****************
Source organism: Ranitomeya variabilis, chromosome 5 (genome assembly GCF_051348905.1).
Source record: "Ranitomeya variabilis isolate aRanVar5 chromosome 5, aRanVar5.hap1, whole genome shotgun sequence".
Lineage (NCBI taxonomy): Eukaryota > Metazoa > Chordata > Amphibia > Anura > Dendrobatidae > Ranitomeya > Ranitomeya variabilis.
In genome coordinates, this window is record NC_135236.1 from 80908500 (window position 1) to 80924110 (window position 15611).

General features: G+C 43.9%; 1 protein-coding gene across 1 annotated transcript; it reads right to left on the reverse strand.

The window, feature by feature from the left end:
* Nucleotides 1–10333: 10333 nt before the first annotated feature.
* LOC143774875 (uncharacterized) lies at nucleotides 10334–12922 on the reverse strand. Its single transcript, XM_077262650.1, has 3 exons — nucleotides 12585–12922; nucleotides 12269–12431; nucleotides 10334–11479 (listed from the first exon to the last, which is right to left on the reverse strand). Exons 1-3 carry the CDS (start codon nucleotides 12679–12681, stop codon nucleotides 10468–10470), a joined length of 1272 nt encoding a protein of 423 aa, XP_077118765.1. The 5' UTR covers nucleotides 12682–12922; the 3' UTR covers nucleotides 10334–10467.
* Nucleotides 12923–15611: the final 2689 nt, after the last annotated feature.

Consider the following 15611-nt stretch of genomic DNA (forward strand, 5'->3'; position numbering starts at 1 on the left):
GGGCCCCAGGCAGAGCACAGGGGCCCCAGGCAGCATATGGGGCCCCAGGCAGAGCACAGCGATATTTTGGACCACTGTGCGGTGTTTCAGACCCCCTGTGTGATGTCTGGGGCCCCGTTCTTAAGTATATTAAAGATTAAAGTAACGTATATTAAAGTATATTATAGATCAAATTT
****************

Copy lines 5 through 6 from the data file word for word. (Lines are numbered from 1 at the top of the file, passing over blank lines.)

General features: G+C 43.9%; 1 protein-coding gene across 1 annotated transcript; it reads right to left on the reverse strand.

The window, feature by feature from the left end: